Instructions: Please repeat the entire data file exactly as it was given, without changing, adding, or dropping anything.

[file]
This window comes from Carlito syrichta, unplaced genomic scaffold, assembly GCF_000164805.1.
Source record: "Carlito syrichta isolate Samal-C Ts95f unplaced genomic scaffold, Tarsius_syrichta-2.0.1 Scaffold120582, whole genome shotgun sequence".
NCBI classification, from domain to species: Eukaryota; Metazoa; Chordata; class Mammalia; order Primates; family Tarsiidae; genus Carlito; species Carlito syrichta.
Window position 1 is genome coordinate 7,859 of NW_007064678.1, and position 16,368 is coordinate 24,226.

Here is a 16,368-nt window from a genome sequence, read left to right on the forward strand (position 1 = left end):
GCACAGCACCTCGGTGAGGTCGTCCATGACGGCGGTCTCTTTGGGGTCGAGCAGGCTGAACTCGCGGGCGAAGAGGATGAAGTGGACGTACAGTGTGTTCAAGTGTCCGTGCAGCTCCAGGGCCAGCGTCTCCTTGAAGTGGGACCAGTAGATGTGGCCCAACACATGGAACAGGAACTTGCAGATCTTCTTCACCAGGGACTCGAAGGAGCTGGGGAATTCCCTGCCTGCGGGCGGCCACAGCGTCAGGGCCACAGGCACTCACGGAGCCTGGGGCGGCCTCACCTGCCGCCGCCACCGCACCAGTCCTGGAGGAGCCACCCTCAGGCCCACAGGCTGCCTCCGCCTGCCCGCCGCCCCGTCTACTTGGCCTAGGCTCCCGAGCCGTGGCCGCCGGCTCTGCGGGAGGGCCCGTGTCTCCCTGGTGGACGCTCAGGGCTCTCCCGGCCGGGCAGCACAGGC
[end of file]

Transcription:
This window comes from Carlito syrichta, unplaced genomic scaffold, assembly GCF_000164805.1.
Source record: "Carlito syrichta isolate Samal-C Ts95f unplaced genomic scaffold, Tarsius_syrichta-2.0.1 Scaffold120582, whole genome shotgun sequence".
NCBI classification, from domain to species: Eukaryota; Metazoa; Chordata; class Mammalia; order Primates; family Tarsiidae; genus Carlito; species Carlito syrichta.
Window position 1 is genome coordinate 7,859 of NW_007064678.1, and position 16,368 is coordinate 24,226.

Here is a 16,368-nt window from a genome sequence, read left to right on the forward strand (position 1 = left end):
GCACAGCACCTCGGTGAGGTCGTCCATGACGGCGGTCTCTTTGGGGTCGAGCAGGCTGAACTCGCGGGCGAAGAGGATGAAGTGGACGTACAGTGTGTTCAAGTGTCCGTGCAGCTCCAGGGCCAGCGTCTCCTTGAAGTGGGACCAGTAGATGTGGCCCAACACATGGAACAGGAACTTGCAGATCTTCTTCACCAGGGACTCGAAGGAGCTGGGGAATTCCCTGCCTGCGGGCGGCCACAGCGTCAGGGCCACAGGCACTCACGGAGCCTGGGGCGGCCTCACCTGCCGCCGCCACCGCACCAGTCCTGGAGGAGCCACCCTCAGGCCCACAGGCTGCCTCCGCCTGCCCGCCGCCCCGTCTACTTGGCCTAGGCTCCCGAGCCGTGGCCGCCGGCTCTGCGGGAGGGCCCGTGTCTCCCTGGTGGACGCTCAGGGCTCTCCCGGCCGGGCAGCACAGGC